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Briefs

Syria fires over borders on eve of truce

– Syrian forces opened fire across two tense borders Monday, killing a TV journalist in Lebanon and at least two people in a refugee camp in Turkey on the eve of a deadline for a cease-fire plan that seems all but certain to fail.

Across Syria, activists reported particularly heavy violence with more than 125 people killed in the past two days.

The Obama administration expressed outrage at the violence spilling over the frontiers, saying the Syrian government appeared to have little commitment to the peace plan that was negotiated by former U.N. chief Kofi Annan.

The latest bloodshed was a sign of how easily Syria’s neighbors could be drawn into a regional conflagration as President Bashar Assad’s crackdown on a year-old uprising becomes increasingly militarized, despite desperate diplomatic efforts.

Annan brokered a deal that was supposed to begin with Syria pulling its troops out of population centers by Tuesday morning, with a full cease-fire by both sides within 48 hours.

But hopes for the plan collapsed after a fresh wave of violence and new demands by the regime for written guarantees that the opposition will lay down arms first.

Naci Koru, Turkey’s deputy foreign minister, said Tuesday’s deadline for the withdrawal has become “void at this stage,” state-run TRT television reported.

World

North Korea appears preparing atom test

Recent satellite images show North Korea is digging a new underground tunnel in what appears to be preparation for a third nuclear test, according to South Korean intelligence officials.

The excavation at North Korea’s northeast Punggye-ri site, where nuclear tests were conducted in 2006 and 2009, is in its final stages, according to a report by intelligence officials that was shared with The Associated Press.

Its release comes as North Korea prepares to launch a long-range rocket that Washington and others say is a cover for testing missile technology that could be used to fire on the United States.

Nation

Mom finds 3 slain at child care center

A Brooklyn Park, Minn., mother who had a suspicious feeling after she dropped off her toddler at a home child care returned to the house a few minutes later to make a grisly discovery: three adults inside, shot dead.

The woman’s child was unhurt and no other children were at the day care at the time. Police had made no arrests by Monday evening and were seeking a suspect in his mid-20s, believed to have fled on a BMX bicycle.

Police did not release the identities of the victims or the woman who found them.

2 firefighters die in Philadelphia cave-in

Two firefighters who were battling a massive blaze at an abandoned warehouse were killed when an adjacent furniture store they were inspecting collapsed, burying them in a pile of debris, authorities said.

It took about two hours to recover the bodies of Lt. Robert Neary, 60, and firefighter Daniel Sweeney, 25, because of all the debris, Fire Commissioner Lloyd Ayers said. Two other firefighters were rescued and taken to a hospital for treatment of non-life-threatening injuries.

The blaze in the city’s Kensington section started about 3:15 a.m. and quickly spread. Dozens of nearby homes were evacuated and the firefighters were trying to make sure that the blaze was out at the furniture store when a wall and roof collapsed, Ayers said.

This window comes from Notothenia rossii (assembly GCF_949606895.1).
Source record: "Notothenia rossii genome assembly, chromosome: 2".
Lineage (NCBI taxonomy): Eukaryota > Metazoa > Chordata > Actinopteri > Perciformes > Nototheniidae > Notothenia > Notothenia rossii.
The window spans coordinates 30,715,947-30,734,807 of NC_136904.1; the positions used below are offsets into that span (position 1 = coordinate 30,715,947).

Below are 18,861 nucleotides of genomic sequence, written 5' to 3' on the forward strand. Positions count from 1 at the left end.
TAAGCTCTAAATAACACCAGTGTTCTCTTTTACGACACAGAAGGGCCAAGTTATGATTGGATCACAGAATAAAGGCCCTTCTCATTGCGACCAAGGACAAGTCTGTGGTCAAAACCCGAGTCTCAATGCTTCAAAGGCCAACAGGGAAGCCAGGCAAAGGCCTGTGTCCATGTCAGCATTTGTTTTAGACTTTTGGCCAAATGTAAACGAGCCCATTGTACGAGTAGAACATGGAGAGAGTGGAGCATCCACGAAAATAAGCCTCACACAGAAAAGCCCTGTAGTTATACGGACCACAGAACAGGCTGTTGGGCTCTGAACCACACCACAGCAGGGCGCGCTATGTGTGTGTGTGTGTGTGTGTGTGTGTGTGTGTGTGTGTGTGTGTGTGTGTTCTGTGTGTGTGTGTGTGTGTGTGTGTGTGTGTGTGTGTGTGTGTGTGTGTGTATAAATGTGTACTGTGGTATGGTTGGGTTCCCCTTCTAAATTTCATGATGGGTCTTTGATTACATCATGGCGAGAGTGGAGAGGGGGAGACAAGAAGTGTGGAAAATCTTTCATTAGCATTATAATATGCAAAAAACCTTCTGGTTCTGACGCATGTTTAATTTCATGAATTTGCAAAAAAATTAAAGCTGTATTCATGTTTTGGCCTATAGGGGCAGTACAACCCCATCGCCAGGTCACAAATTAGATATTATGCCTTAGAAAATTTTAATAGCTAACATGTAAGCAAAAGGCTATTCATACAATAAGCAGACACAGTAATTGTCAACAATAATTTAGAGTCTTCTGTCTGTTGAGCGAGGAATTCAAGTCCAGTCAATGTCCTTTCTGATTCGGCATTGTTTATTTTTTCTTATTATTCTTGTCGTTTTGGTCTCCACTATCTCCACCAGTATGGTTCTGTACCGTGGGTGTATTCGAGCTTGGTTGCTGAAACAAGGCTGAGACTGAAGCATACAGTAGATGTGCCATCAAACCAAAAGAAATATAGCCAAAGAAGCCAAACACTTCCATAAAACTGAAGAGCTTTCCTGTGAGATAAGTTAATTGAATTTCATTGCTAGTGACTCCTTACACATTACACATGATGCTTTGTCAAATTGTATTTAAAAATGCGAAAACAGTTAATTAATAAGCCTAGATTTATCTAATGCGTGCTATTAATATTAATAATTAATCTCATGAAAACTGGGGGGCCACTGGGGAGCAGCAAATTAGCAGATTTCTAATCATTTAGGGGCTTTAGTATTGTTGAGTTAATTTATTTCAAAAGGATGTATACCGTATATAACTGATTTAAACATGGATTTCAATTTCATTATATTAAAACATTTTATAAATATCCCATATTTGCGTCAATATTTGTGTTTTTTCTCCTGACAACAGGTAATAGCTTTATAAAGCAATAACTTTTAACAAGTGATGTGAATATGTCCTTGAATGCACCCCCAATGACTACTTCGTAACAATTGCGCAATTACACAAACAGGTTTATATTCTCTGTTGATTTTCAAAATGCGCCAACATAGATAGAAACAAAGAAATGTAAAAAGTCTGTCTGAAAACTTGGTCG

Bat-killing fungus traced to Europe

The mysterious deaths of millions of bats in the United States and Canada over the past several years were caused by a fungus that hitchhiked from Europe, scientists reported Monday.

Experts had suspected that an invasive species was to blame for the die-off from white-nose syndrome. Now there’s evidence the culprit was not native to North America.

The fungal illness has not caused widespread deaths among European bats unlike in the U.S. and Canada.

In North America more than 5.7 million bats have died since 2006 when white nose syndrome was first detected in a cave in upstate New York.

The disease does not pose a threat to humans, but people can carry fungal spores.

Mega Million prize winner not IDd

The holder of a winning Mega Millions ticket sold in Maryland claimed a share of the record-breaking $656 million prize on Monday but will remain anonymous, state lottery officials announced.

The winner claimed the prize at lottery headquarters with a ticket matching all six numbers: 2-4-23-38-46 and the Mega Ball, 23, said Maryland Lottery spokeswoman Carole Everett.

The winner will remain anonymous, but officials will share some details at a news conference Tuesday morning, she said. Maryland does not require lottery winners to be identified.

The jackpot was the biggest in Mega Millions history, and the three winners – one each in Maryland, Illinois and Kansas – will each receive more than $218 million before taxes. Kansas’ winner claimed a share of the jackpot Friday, but also decided to remain anonymous.

Teen slaying case bypasses grand jury

A grand jury in Orlando, Fla, will not look into the Trayvon Martin case, a special prosecutor said, leaving the decision of whether to charge the teen’s shooter in her hands alone and eliminating the possibility of a first-degree murder charge.

That prosecutor, Angela Corey, said her decision had no bearing on whether she would file charges against George Zimmerman, the neighborhood watch volunteer who has said he shot the unarmed black teen in self-defense.

Corey could still decide to charge him with a serious felony such as manslaughter, which can carry a lengthy prison sentence if he is convicted.

A grand jury had been set to meet Tuesday in Sanford, about 20 miles northeast of Orlando.

Corey has long had a reputation for not using grand juries if it wasn’t necessary. In Florida, only first-degree murder cases require the use of grand juries.

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